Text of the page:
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  • Author or Editor: Marianne Johnson x
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We recently marked the 60th anniversary of the book that established the field of public choice – The Calculus of Consent by James M. Buchanan and Gordon Tullock. It was also the 30th anniversary of Elinor Ostrom et al’s ‘Covenants with and without a sword’, in which she demonstrated the capacity of individuals for self-governance without submission to an external authority. This article considers these two foundational works as a starting point from which to explore the intellectual tradition of ‘democratic optimism’ in public choice. The Buchanan/Ostrom legacy is an unshakable faith in the capacity of individuals for self-governance, a significant departure from more orthodox thinking that presumed the necessity of a social planner to oversee, coordinate and enforce collective actions. Their work also illustrates the importance of questioning the assumptions of economic models and modes of thought. Examination of antecedent assumptions is useful not only for understanding the depth and complexity of economic and political choices, but also for thinking about the history of the economics discipline, the viability of research programmes and the ‘danger of self-evident truths’.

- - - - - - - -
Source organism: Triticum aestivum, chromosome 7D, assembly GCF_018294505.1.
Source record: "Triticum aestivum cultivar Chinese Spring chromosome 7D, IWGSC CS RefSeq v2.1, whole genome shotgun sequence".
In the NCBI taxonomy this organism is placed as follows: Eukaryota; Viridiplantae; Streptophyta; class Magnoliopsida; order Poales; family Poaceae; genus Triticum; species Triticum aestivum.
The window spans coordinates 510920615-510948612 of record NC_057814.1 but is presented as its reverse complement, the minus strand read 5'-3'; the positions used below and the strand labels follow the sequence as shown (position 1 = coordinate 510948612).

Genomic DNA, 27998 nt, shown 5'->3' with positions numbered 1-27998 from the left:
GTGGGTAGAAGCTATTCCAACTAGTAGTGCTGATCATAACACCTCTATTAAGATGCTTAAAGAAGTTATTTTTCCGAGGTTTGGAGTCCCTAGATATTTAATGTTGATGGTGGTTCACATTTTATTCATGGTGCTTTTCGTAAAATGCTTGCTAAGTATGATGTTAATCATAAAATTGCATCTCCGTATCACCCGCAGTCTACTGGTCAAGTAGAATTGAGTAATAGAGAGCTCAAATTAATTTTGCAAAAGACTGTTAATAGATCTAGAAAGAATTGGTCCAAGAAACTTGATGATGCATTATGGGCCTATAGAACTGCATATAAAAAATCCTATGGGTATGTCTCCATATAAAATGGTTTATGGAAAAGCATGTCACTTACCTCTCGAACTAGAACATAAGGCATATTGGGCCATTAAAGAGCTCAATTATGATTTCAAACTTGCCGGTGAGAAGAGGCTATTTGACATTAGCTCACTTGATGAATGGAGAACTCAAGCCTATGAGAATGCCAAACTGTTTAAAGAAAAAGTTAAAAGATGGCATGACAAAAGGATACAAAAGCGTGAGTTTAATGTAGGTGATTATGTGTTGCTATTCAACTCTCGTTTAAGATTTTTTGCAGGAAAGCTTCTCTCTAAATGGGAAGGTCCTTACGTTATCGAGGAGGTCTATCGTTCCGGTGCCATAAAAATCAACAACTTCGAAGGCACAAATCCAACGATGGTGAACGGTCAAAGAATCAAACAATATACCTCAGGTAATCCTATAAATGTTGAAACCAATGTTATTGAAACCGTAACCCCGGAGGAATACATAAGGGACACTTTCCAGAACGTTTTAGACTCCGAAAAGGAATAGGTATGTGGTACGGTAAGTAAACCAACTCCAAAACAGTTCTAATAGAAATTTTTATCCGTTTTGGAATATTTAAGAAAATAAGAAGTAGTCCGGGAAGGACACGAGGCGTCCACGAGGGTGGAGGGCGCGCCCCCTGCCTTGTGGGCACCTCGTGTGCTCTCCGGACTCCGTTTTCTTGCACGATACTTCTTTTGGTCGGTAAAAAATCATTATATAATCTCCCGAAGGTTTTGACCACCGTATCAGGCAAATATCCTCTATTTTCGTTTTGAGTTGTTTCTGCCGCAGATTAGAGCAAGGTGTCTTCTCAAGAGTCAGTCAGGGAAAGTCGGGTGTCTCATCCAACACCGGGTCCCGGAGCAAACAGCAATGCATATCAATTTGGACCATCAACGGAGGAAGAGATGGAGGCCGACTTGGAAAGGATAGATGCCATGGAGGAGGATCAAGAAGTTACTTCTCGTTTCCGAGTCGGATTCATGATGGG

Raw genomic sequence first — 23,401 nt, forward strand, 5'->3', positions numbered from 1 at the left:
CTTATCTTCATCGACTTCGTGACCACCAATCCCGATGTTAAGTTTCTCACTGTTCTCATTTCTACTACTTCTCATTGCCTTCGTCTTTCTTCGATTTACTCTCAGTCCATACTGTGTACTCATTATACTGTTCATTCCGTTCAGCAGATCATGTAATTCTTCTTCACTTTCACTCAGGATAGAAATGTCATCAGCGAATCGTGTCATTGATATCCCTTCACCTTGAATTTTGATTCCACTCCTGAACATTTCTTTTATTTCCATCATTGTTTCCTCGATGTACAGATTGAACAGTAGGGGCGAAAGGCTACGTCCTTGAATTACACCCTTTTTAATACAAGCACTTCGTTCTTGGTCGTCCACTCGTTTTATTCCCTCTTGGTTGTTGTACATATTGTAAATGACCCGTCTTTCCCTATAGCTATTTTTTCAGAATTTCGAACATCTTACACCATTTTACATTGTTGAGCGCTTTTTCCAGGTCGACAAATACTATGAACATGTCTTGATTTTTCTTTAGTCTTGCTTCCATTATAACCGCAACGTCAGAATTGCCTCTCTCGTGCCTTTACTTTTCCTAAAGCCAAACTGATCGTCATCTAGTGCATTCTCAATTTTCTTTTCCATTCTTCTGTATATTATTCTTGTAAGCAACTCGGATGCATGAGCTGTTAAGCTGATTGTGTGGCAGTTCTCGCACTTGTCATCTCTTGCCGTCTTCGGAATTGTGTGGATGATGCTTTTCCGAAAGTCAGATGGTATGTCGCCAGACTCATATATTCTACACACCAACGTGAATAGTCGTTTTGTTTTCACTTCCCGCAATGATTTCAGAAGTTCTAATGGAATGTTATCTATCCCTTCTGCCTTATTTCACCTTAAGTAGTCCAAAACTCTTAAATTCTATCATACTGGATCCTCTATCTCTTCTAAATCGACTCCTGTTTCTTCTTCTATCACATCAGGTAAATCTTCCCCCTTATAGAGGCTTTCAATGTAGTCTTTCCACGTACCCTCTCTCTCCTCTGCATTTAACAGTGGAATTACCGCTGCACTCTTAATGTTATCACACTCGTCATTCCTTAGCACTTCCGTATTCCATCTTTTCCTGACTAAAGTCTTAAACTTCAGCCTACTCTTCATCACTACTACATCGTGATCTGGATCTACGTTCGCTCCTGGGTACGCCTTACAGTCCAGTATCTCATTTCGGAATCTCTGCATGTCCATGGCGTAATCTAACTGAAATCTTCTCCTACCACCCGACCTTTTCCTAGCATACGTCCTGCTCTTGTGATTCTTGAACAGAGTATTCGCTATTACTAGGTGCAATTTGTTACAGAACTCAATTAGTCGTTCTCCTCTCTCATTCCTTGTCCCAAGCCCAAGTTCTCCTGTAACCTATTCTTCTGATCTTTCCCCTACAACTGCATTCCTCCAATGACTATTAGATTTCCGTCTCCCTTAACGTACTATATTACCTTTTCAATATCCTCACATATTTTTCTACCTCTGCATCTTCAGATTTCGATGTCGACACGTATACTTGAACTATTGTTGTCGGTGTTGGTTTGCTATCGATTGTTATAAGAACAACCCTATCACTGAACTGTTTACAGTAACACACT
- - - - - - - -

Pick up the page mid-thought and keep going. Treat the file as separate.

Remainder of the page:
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The Soul of Classical Political Economy curates ten previously unpublished works by James M. Buchanan. The editorial introductions to these are independently valuable as scholarly works; they shed light on the context in which the papers, essays and letters were written, and draw important connections across Buchanan’s different writings. In this review essay, I consider Buchanan on classical liberalism, Knut Wicksell and the role of the economist in light of these newly available writings. The book and review essay should prove of interest not only to historians of economics, but also to scholars and economists generally, as Buchanan’s views on the classical tradition provide important philosophical support for the entire neoliberal enterprise, particularly as it relates to public policy, public economics and public choice.

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